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Sean_M

How I hate wheels

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I am finally underway with my Spitfire Va 1/48 Scale. My wheels are a mess. I have resoted to hand painting them with a fine paintbrush. I go over the silver rims onto the tyres and then when I try an touch up the tyres I get black paint on the rims.

Has anyone got a clever trick to this? It's the on bit of detail that is going to spoil what is starting to be a very good model.

Why are some wheels flattened. i.e thier bottom upon which the aircraft rests have been flattened. I note in picture of real aircraft that this does not seem to be the case. I do WII aircraft. I would understand some allowance for compression but at this scale. We Spit and Hurri tyres not solid, anyway?

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The most popular trick is to run thinned black (or black ink) around the rim. It whips round by capillary action, provided there's a deep enough ding round the rim, and you can then paint up to the edge of that area.

As for flats: many people make them because an aircraft sitting on perfectly round wheels has a strange tippy-toed appearance. It's a bit like the letter O in typography - an optical illusion makes it seems as though it's not in contact with the ground. Filing a small flat area gives an impression of weight. Aircraft that are designed for use on grass fields tend to have lower tyre pressures than those designed for use on surfaced runways, which in turn are lower than the pressures used for high-rate descent onto carrier decks. Flats need to be filed accordingly, taking account also of the aircraft's weight.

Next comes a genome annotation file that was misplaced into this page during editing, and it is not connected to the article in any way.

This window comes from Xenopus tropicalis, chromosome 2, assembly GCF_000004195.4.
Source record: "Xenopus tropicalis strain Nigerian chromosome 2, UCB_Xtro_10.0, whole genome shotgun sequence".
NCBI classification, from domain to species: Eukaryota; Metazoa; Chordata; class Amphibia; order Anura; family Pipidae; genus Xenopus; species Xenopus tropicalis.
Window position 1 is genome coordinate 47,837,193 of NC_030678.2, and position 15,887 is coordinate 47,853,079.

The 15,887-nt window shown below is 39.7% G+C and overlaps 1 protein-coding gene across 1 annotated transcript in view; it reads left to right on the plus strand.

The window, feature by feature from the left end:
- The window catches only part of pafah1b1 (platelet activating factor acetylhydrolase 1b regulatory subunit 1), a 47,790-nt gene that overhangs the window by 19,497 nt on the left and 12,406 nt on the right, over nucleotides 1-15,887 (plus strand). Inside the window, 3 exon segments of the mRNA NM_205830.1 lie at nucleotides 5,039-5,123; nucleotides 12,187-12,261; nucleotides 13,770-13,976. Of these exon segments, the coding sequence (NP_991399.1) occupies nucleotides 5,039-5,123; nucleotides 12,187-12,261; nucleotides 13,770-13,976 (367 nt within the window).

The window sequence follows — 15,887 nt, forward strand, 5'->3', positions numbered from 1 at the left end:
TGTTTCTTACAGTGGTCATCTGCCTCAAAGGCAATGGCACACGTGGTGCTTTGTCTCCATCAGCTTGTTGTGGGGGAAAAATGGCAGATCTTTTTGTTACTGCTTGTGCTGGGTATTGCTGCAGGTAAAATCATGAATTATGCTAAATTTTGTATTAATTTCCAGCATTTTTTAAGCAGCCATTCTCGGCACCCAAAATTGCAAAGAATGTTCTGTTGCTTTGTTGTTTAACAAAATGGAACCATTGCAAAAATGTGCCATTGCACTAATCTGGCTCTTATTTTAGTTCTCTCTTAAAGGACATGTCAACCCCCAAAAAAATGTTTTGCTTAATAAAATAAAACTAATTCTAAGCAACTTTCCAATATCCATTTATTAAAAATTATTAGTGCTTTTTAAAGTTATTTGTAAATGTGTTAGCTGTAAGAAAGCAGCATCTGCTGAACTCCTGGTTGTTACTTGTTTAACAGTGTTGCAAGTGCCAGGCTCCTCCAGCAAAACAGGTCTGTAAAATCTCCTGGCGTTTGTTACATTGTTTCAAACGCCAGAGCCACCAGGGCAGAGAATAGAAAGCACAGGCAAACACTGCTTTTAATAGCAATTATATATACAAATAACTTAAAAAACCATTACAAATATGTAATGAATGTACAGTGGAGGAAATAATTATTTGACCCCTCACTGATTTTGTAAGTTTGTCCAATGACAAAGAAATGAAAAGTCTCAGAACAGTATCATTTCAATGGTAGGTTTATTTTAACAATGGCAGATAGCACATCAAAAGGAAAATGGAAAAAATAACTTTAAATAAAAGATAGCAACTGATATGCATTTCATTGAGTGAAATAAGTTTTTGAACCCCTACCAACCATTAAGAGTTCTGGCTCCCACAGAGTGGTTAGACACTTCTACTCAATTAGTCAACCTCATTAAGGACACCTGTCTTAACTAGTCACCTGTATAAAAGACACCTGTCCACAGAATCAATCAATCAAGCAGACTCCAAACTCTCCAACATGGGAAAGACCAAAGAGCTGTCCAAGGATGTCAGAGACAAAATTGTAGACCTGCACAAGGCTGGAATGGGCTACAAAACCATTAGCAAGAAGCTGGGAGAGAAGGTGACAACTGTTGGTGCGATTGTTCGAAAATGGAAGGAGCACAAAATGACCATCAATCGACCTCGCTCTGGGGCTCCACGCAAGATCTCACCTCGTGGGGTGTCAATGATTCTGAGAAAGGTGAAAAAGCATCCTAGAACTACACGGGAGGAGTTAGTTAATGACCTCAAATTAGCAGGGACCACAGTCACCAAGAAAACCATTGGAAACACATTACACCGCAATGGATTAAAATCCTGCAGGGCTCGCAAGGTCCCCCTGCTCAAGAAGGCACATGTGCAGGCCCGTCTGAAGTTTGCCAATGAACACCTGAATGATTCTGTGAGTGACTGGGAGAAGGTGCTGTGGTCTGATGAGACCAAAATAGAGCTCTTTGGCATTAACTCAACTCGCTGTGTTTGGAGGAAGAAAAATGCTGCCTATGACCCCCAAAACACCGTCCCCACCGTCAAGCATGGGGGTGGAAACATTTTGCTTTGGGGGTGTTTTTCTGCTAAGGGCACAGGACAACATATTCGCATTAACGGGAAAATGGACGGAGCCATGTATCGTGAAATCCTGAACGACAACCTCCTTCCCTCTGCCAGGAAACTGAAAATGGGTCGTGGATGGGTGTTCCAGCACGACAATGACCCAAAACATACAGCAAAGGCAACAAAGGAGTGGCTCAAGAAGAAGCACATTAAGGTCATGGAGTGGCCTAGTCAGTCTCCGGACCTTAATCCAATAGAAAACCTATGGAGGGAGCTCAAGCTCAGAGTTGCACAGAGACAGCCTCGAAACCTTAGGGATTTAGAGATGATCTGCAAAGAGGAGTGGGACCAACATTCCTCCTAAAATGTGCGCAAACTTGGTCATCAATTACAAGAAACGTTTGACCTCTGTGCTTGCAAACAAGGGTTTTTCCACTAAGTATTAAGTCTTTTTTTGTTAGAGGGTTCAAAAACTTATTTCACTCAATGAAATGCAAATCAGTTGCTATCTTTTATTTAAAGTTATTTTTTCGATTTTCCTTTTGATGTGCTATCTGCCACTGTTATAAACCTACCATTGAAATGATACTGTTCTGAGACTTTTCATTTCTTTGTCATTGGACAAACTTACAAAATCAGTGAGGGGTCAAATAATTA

Some manufacturers, and a lot of after-market people, offer noticeably flattened wheels. These have the advantage of showing a bulge to the sidewall, which is an inevitable consequence of the tread flattening and will even show up on your car. Mere filing can't reproduce this effect. Some people have been known to add bulges with putty. A fair few of these pre-flattened wheels are far too flattened and are, in tyre terms, flat - they desperately need pumping up.

I could be wrong but I'm fairly sure that pretty much all WW2 aircraft would have had tyres with inner tubes. Solid ones wouldn't have survived at the weights and speeds in question.